Well, not exactly a real pullout, but a plan to be announced by the Obama administration on Friday is expected to withdraw “combat” troops from Iraq by Aug. 31, 2010, officially ending U.S. combat operations in the war-torn country while keeping 50,000 ambiguously labeled “support troops” there.
Updated: The official Obama plan has puzzled many, as the administration’s August 31st date of withdrawal is two full months after the existing withdrawal date agreed upon between Bush and the Iraqi parliament. While Bush’s “U.S.-Iraqi Status of Forces Agreement” is qualitatively different than Obama’s—it only removes troops only “out of cities and populated areas” by June—the key timetables for withdrawal are relatively similar.
President Obama will say in his Friday speech at Camp LeJeune, North Carolina, that the U.S. combat mission in Iraq will end next year, two senior administration officials said.
President Obama says he plans to keep up to 50,000 support troops in Iraq after combat troops leave in 2010.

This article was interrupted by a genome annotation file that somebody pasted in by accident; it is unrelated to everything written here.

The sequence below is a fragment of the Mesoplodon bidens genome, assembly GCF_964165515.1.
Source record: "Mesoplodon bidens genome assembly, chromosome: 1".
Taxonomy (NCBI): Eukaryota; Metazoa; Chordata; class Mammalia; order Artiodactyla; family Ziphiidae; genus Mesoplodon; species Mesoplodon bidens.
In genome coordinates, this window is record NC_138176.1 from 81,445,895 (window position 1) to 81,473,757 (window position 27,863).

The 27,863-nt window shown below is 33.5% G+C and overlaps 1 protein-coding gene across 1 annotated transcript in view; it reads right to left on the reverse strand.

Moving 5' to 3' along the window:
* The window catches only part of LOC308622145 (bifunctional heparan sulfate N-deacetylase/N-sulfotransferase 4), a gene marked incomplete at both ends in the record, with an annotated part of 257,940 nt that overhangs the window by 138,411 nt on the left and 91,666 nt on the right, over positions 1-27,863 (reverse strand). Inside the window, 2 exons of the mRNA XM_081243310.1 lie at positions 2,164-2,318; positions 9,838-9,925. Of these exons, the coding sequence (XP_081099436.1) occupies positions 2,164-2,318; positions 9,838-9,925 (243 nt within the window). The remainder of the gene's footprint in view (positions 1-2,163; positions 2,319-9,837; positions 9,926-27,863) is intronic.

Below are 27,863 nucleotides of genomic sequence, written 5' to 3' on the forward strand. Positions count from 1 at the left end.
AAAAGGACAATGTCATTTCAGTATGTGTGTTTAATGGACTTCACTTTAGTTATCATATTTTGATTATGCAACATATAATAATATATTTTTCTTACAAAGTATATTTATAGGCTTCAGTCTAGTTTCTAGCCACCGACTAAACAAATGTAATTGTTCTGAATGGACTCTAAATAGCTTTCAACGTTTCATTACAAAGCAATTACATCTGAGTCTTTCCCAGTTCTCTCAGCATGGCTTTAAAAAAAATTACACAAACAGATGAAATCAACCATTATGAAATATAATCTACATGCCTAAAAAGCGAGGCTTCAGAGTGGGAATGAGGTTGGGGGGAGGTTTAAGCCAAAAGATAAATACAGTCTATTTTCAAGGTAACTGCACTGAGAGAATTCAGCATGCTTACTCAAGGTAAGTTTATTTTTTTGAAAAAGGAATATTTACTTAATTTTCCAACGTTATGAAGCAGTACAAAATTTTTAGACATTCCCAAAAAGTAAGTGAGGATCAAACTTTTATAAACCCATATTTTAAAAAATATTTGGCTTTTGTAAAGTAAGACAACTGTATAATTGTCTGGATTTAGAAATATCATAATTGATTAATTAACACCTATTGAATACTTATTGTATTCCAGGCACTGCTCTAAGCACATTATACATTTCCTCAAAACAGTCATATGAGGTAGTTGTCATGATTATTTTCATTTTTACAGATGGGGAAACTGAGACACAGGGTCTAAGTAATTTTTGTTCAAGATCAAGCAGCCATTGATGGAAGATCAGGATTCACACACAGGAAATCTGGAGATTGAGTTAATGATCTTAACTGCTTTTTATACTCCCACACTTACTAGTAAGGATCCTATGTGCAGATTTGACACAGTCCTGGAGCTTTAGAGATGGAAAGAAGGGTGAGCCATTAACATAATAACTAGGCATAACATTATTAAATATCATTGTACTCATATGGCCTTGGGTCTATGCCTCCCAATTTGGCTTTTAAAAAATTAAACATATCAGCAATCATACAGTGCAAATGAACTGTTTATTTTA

“Let me say this as plainly as I can: By August 31, 2010, our combat mission in Iraq will end,” Obama will say, according to the officials.
Under this plan, all combat troops will be withdrawn within 19 months of Obama’s January inauguration, three months longer than his promise on the campaign trail.
In a meeting at the White House on Thursday evening, Obama also told lawmakers that he plans to keep a range of 35,000 to 50,000 support troops on the ground in Iraq after combat troops are out, the officials said.
With 142,000 U.S. soldiers now in Iraq, Obama’s plan would reduce troop levels by only 65 percent.